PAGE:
New quality framework for medical profession
Media Release Thursday 15 March 2001
Health Ministry introducing new quality framework for medical profession
A new quality framework for clinical practice is being introduced for public hospitals by the Ministry of Health.
The Health Ministry expects its new national framework for credentialling senior medical officers will improve the quality and safety of medical and surgical services on offer in New Zealand's hospitals.
The new framework, "Toward Clinical Exellence: A Framework for the Credentialling of Senior Medical Officers in New Zealand" was released today as part of the Health Ministry's ongoing quality improvement programme.
Director-General of Health, Dr Karen Poutasi, says credentialling applies to all health professionals, and that it will support and protect them as well as patients. The first stage has been to work with clinical leaders to develop a common approach to credentialling senior medical officers.
There are about 4000 senior medical officers, including physicans and surgeons, who belong to about 95 specialist professional colleges. They work as hospital specialists and consultants for District Health Boards.
"Credentialling will be used by hospitals within District Health Boards and focus on the clinical competence of their doctors and surgeons within a specific hospital environment. The DHBs have been asked to make implementing credentialling a priority. Some District Health Boards have already seen the importance of this framework and are well down the track introducing it. Each of the DHBs will develop their own credentialling system based on the national framework.
"DHBs as employers are responsible for ensuring that their people are competent to do the job they are required to do. Everyone expects a safe service from medical professionals. Credentialling means that patients can be more certain surgeons and physicians have the appropriate training, qualifications, and experience. For example, someone who does knee replacements might not have the credentials to do spinal surgery, or a doctor who is credentialled within a big city hospital may not be credentialled for the environment of a small rural hospital.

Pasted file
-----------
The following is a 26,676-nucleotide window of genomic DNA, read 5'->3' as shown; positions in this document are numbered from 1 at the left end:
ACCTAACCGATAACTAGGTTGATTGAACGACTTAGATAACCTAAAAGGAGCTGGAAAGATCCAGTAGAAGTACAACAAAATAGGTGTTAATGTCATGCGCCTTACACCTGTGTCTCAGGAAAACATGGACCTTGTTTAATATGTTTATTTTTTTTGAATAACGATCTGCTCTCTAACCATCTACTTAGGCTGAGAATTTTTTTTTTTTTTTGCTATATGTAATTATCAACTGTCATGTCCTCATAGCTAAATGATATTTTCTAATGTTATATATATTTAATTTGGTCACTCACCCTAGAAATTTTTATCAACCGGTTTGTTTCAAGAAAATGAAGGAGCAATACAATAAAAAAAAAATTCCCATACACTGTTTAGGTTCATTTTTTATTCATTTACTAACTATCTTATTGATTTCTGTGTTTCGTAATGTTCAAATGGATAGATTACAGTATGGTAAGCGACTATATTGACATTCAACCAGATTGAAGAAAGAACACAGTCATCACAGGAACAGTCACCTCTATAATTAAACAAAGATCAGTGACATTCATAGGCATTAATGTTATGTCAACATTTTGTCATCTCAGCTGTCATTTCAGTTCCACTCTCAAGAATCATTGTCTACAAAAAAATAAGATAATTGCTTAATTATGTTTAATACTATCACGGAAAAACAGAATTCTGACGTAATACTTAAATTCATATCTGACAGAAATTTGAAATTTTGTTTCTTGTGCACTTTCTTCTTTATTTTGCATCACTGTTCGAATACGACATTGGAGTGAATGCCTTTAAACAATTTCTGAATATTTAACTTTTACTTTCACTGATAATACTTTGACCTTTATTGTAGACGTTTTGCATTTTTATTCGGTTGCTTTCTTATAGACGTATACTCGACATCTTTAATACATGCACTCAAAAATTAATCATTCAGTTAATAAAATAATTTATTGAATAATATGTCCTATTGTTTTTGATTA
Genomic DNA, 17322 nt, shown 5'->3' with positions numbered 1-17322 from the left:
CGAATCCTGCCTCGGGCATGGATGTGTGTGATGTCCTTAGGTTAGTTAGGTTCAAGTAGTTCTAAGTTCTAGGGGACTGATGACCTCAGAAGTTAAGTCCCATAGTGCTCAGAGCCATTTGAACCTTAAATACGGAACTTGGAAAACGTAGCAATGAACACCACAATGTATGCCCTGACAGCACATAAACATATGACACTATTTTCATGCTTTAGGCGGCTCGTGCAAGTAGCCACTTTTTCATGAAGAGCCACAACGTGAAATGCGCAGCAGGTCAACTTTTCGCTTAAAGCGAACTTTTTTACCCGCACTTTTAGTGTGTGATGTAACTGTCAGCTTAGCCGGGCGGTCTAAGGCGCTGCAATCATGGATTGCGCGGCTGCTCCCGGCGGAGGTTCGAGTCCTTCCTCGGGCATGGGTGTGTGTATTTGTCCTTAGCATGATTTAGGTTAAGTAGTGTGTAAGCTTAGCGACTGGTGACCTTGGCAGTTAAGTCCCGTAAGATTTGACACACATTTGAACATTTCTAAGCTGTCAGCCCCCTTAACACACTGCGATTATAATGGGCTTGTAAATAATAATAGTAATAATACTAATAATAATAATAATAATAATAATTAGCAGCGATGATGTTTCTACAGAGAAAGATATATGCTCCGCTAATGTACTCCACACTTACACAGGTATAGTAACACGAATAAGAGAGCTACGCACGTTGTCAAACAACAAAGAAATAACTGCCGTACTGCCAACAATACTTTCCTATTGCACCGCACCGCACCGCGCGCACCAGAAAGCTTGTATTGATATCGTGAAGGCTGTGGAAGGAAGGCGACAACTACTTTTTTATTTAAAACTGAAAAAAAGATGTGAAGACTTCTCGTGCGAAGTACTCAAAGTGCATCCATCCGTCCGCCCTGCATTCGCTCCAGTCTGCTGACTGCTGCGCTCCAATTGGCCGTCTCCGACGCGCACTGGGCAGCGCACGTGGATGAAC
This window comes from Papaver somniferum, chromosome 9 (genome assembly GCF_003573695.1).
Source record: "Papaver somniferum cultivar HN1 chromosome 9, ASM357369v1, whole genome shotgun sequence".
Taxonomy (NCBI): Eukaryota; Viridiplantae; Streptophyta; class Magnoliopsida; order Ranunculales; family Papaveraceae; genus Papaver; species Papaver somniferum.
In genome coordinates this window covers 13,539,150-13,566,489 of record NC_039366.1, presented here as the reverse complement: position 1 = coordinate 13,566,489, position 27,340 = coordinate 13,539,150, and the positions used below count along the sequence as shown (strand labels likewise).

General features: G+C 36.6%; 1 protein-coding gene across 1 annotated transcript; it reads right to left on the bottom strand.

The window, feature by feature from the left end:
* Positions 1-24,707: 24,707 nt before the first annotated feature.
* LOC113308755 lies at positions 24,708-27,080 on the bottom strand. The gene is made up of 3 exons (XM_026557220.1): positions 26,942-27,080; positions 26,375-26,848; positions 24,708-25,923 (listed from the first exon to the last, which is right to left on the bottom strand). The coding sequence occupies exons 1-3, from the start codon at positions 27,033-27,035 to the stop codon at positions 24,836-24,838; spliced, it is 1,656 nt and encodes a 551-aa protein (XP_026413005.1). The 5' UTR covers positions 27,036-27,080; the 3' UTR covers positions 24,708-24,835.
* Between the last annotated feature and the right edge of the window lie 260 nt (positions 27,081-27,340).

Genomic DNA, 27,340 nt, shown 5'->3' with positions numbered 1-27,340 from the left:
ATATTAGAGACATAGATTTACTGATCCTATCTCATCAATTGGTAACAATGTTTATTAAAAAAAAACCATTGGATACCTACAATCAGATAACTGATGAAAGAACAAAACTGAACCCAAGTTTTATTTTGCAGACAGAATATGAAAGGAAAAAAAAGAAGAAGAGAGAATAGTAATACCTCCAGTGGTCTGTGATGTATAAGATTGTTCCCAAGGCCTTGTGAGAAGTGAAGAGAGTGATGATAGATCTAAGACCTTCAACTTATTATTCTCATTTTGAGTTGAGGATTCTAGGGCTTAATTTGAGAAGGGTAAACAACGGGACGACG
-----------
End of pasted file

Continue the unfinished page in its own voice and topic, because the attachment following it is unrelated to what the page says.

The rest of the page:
"The credentialling framework will build on existing requirements. It will involve peer review, clinical audits, and enhance the clinical quality improvement activities which are already part of our systems.
"The framework is the result of comprehensive consultation with medical and nursing colleges professional groups especially nurses, hospital chief executives, consumer groups and other stakeholders and has been well supported by them. This model has international significance. I expect that the credentialling model we have developed may be used overseas as well.
"Credentialling will not eliminate human error. It will identify and monitor clinical competence within a given scope of practice. It protects both practitioners and patients. It has been well supported by all the professional clinical organisations."
Copies of the document are available on the Ministry of Health website: www.moh.govt.nz
For more information contact: Christine Field, Communications, Ministry of Health, ph 04 496 2115 Dr Robert Logan, Chair, Medical Advisors Group, ph 04 566 6999 Dr Peter Leslie, Council of Medical Colleges of New Zealand, ph 04 460 8124 Susan Pattullo, Communications, Medical Council of New Zealand ph 04 381 6782 John Harvey, Press Secretary, Minister of Health ph 04 471 9305
Toward Clinical Excellence: A Framework for the Credentialling of Senior Medical Officers in New Zealand. 14 March 2001
Toward Clinical Excellence: A Framework for the Credentialling of Senior Medical Officers in New Zealand completes the work commenced by the Health Funding Authority in response to a recommendation by the Health and Disability Commissioner in the report on Canterbury Health. A credentialling system for senior medical officers in public hospitals consistent with the framework described in the document will be a requirement for publicly funded service provision by June 2002.
1. Credentialling is a relatively new concept to the New Zealand health sector and its development to date has focused on senior medical officers in public hospitals. The purpose of credentialling is to protect patients by carefully defining the clinical responsibilities of practitioners. In so doing it also protects District Health Boards (DHBs) which are requred to ensure that appropriate systems are in place to manage service quality.
2. 'Credentialling' in the New Zealand context is defined as: a process used to assign specific clinical responsibilities (scope of practice) to health professionals on the basis of their training, qualifications, experience and current practice, within an organisational context. This context includes the facilities and support services available and the service the organisation is funded to provide. Credentialling is part of a wider organisational quality and risk management system designed primarily to protect the patient.
3. Credentialling is an employer responsibility with a professional focus that commences on appointment and continues throughout the period of employment. Credentialling protects patients by carefully defining the scope of practice for senior medical officers within the organisation